Tulalip Geoduck Harvest
BY IAN TERRY
CLINTON — The sound of labored breathing crackles over the radio aboard the fishing boat Rawdeal on an overcast morning in late May.
Anchored about 100 yards off the eastern coastline of Whidbey Island, within sight of the Clinton ferry landing, the crew on the 26-foot aluminum fishing boat is after geoduck.
The giant clams, which grow wild in the Pacific Northwest, are pound for pound the most-valuable seafood being harvested from Puget Sound today.
“I just can't equalize,” diver Jesus Madrigal, a member of the Tulalip Tribes, tells skipper Dennis Hegnes, the boat's owner.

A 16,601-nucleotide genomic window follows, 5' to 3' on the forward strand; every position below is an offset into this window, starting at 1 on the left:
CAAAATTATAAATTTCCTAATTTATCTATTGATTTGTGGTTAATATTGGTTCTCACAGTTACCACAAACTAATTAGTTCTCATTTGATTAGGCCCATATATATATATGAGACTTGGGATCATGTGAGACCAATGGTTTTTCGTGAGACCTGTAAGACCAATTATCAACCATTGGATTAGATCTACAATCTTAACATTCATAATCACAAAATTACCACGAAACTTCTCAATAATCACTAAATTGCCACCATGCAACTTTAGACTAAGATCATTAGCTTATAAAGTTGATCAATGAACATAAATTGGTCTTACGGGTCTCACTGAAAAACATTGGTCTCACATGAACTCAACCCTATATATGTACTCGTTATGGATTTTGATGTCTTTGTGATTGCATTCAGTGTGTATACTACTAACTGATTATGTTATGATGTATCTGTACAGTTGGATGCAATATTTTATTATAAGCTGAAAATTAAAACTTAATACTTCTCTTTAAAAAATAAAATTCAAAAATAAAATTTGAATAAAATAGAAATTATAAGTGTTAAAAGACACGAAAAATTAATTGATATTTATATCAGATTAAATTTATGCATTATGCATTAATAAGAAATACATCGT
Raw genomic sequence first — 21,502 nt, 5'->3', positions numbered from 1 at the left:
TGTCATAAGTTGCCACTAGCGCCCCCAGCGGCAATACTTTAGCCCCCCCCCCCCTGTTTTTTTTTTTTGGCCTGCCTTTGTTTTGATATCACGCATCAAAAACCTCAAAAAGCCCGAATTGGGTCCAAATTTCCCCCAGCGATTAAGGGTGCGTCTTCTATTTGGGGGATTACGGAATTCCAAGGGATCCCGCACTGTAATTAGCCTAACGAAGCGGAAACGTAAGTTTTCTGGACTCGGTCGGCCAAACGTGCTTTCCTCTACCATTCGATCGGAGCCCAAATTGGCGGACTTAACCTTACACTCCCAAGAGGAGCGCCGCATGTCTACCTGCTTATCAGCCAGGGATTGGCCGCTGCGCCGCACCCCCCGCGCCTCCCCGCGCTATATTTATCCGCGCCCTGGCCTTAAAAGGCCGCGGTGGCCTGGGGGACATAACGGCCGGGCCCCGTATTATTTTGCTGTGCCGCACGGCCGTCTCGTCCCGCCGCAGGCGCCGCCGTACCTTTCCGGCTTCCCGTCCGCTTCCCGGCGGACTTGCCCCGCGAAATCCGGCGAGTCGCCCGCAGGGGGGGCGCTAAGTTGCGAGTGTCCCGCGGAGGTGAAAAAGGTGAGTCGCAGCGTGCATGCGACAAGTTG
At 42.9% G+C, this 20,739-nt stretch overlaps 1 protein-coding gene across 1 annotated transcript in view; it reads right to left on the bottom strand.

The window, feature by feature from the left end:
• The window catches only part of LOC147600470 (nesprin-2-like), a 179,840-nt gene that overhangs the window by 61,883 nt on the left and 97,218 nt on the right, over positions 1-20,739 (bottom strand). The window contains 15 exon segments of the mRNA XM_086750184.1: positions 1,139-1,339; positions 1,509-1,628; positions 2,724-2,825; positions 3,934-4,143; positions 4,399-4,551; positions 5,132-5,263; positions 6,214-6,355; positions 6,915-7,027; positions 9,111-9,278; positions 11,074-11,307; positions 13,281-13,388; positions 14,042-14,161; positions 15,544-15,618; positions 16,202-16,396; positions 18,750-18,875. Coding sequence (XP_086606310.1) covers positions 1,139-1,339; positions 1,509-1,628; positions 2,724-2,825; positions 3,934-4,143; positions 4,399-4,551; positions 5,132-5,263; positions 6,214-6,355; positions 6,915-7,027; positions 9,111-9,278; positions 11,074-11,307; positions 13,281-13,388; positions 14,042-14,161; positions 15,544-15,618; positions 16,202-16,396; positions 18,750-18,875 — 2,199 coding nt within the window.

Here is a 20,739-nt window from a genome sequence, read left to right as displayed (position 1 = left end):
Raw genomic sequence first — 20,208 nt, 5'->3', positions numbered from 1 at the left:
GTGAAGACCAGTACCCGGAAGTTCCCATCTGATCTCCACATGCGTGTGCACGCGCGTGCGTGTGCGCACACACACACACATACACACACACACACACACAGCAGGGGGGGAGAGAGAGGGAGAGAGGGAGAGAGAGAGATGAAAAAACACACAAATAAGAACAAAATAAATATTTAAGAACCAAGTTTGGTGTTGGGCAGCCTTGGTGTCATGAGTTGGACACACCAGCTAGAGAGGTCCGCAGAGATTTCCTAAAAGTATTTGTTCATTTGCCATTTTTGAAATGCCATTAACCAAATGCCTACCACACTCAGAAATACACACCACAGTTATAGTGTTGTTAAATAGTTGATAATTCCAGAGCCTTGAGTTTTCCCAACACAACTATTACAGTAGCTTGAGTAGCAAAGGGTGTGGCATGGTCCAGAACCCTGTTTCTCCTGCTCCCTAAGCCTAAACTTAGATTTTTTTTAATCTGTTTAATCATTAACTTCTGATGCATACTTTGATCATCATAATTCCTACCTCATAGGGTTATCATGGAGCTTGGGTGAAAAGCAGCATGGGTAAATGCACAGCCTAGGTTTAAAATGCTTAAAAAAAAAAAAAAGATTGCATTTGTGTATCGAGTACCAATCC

In SCUBA speak, this means Madrigal's ears aren't adjusting to the change in pressure as he descends. Madrigal is 30 feet below the surface, in murky water that is barely 50 degrees.
He is connected to the boat by an air-supply hose and communication cable. The sharp pain in his ears is typically remedied by a trip back up, but that takes time — something the fishermen don't have.